You won't find hosta seeds for sale in any nursery or seed catalogs. The reason is that hostas do not come true from seed. That means that the hosta will more than likely not look like it's parent. More than likely you will get some kind of plain green hosta.
- A green hosta will more than likely produce a green hosta. There is a 1 in 100 chance that a green hosta seed will produce a gold, variegated, or depending on what it was was pollenated with a blue hosta.
- Blue hosta seeds may result in blue, green, or gold hostas.
- Seeds from a streaked hosta may give you streaked hosta babies.
- hosta 'Ventricosa' is one of the only hosta that comes true from seed.
- Many people will find one or more hostas that they like the characteristics of and try to force pollination of hosta seeds. The hosta with the most characteristics is the flower you would want to pollinate with pollen from the flowers of other hostas. This is best done in the early morning before bees and such can get to them.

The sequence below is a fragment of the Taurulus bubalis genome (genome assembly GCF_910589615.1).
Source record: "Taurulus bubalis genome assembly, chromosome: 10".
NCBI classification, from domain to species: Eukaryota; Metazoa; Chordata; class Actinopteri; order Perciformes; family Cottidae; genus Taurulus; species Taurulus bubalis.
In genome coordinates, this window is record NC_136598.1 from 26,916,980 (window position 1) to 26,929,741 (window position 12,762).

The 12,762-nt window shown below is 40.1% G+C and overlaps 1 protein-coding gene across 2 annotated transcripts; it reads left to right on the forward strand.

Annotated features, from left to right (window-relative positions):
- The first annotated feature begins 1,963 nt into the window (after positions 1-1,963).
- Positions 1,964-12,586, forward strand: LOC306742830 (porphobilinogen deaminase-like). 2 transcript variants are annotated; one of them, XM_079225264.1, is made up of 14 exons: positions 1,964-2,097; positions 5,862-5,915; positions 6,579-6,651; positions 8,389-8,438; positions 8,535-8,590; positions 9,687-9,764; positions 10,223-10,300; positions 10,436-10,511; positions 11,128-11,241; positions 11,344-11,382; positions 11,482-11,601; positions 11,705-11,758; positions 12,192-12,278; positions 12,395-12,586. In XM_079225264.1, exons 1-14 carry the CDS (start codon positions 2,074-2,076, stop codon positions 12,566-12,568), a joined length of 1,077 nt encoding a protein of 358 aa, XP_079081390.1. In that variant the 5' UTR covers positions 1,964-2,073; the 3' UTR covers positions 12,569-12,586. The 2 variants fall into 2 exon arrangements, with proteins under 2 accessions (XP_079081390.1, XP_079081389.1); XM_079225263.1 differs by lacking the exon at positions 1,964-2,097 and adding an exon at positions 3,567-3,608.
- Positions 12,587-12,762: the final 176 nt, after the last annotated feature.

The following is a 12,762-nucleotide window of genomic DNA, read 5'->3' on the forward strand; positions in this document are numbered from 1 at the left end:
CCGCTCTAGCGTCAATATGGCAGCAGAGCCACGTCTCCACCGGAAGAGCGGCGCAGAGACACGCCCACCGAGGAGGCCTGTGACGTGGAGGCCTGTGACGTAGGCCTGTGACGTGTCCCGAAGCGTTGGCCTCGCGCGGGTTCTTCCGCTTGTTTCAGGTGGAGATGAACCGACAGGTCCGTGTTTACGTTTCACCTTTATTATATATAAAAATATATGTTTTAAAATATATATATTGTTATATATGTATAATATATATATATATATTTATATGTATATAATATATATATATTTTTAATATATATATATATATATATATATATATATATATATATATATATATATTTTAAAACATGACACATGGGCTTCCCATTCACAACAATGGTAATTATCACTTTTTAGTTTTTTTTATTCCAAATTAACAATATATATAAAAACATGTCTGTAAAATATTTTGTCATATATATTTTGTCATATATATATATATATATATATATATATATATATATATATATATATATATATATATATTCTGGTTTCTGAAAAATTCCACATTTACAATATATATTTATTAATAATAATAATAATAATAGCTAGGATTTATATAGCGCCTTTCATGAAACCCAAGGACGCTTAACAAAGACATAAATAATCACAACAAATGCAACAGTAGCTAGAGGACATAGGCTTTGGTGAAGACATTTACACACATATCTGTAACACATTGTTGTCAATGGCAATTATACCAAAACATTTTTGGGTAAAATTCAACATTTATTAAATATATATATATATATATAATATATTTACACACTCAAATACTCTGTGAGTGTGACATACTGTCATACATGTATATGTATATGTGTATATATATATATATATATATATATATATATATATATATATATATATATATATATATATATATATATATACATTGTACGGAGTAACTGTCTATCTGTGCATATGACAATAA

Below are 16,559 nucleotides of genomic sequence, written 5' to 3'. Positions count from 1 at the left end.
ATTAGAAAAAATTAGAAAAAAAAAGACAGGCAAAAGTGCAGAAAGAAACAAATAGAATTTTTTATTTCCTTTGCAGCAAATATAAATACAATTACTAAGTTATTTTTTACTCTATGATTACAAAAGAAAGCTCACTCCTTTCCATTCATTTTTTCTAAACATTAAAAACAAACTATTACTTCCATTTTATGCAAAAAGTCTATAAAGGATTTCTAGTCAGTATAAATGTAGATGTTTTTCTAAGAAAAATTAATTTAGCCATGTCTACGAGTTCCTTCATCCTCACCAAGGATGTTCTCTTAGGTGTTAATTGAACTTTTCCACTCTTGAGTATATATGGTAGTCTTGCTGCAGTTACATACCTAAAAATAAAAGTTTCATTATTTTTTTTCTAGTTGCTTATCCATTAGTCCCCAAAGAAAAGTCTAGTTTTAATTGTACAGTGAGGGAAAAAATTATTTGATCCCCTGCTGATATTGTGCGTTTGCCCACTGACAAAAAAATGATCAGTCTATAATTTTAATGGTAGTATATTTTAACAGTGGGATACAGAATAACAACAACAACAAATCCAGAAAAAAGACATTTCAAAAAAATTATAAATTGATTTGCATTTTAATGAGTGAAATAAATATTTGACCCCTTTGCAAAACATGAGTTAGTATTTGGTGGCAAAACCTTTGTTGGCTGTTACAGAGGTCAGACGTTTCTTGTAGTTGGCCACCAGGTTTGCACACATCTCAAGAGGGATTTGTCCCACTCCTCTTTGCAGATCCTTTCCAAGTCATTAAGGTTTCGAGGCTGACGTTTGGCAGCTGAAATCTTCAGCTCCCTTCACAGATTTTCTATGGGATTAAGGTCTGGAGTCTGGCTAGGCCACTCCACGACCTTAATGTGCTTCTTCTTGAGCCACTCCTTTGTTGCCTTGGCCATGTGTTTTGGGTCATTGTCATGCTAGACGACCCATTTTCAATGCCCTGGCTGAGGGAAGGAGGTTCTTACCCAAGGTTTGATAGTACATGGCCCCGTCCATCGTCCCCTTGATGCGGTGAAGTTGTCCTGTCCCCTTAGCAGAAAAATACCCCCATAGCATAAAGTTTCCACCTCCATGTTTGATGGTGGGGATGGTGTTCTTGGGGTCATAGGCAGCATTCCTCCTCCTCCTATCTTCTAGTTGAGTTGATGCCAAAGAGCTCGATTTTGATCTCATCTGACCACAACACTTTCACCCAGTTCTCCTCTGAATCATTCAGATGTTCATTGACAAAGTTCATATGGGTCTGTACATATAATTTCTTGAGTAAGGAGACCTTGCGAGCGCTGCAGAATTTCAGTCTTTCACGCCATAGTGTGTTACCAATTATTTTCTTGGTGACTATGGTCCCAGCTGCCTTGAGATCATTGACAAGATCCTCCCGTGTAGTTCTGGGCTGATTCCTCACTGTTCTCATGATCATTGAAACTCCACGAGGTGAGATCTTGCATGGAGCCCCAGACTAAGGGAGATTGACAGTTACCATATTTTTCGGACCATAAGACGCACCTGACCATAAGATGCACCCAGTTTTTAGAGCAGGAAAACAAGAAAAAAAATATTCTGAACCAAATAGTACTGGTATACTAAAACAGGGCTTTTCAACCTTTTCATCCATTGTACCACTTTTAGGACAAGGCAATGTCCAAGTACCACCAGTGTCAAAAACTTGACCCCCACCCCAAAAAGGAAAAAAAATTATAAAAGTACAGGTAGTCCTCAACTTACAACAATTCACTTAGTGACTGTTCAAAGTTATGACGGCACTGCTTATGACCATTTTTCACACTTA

This instructable will show you how to collect and store seeds from hostas.
Step 1: Prepare Paper Envelopes
I label paper envelopes with the names of the hostas I am collecting seeds from. If you don't know the names, not a big deal. Make sure the envelopes are paper, don't use plastic. If you use plastic and the seeds are not completely dry then they will rot. You can use coin envelopes, envelopes, your own homemade envelopes, etc.
Step 2: Find Seeds That Are Ready
Hosta seeds are ready 30 days after pollination. Since most of you aren't keeping a calendar the easiest way to tell is if the top seed pods on a hosta are dry and start to crack open. You can crack open the other seed pods to collect the seeds. The seeds will be black, dry, and papery when ready.
Step 3: Collect the Seeds
Collect the seeds from the plants. You can either collect the seed pods themselves into envelopes or if they are open carefully shake the seeds into a paper envelope.
Step 4: Storing the Seeds
The seeds can be used right away or they can be stored until ready to use. Keep them in a cool, dry place until ready to plant. Places you could store them include:
- Unheated garage or shed
- Unheated basement